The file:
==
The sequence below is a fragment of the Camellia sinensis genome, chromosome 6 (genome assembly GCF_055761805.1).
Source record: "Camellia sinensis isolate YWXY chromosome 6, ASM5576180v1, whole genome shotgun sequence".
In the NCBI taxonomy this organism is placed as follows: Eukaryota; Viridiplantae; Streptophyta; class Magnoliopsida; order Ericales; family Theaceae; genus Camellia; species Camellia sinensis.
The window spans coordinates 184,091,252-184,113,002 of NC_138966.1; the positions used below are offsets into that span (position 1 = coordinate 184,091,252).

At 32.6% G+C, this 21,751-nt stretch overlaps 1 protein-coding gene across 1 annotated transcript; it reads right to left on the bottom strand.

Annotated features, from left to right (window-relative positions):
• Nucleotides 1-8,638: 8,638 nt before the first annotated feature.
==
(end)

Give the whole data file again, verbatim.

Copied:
The sequence below is a fragment of the Camellia sinensis genome, chromosome 6 (genome assembly GCF_055761805.1).
Source record: "Camellia sinensis isolate YWXY chromosome 6, ASM5576180v1, whole genome shotgun sequence".
In the NCBI taxonomy this organism is placed as follows: Eukaryota; Viridiplantae; Streptophyta; class Magnoliopsida; order Ericales; family Theaceae; genus Camellia; species Camellia sinensis.
The window spans coordinates 184,091,252-184,113,002 of NC_138966.1; the positions used below are offsets into that span (position 1 = coordinate 184,091,252).

At 32.6% G+C, this 21,751-nt stretch overlaps 1 protein-coding gene across 1 annotated transcript; it reads right to left on the bottom strand.

Annotated features, from left to right (window-relative positions):
• Nucleotides 1-8,638: 8,638 nt before the first annotated feature.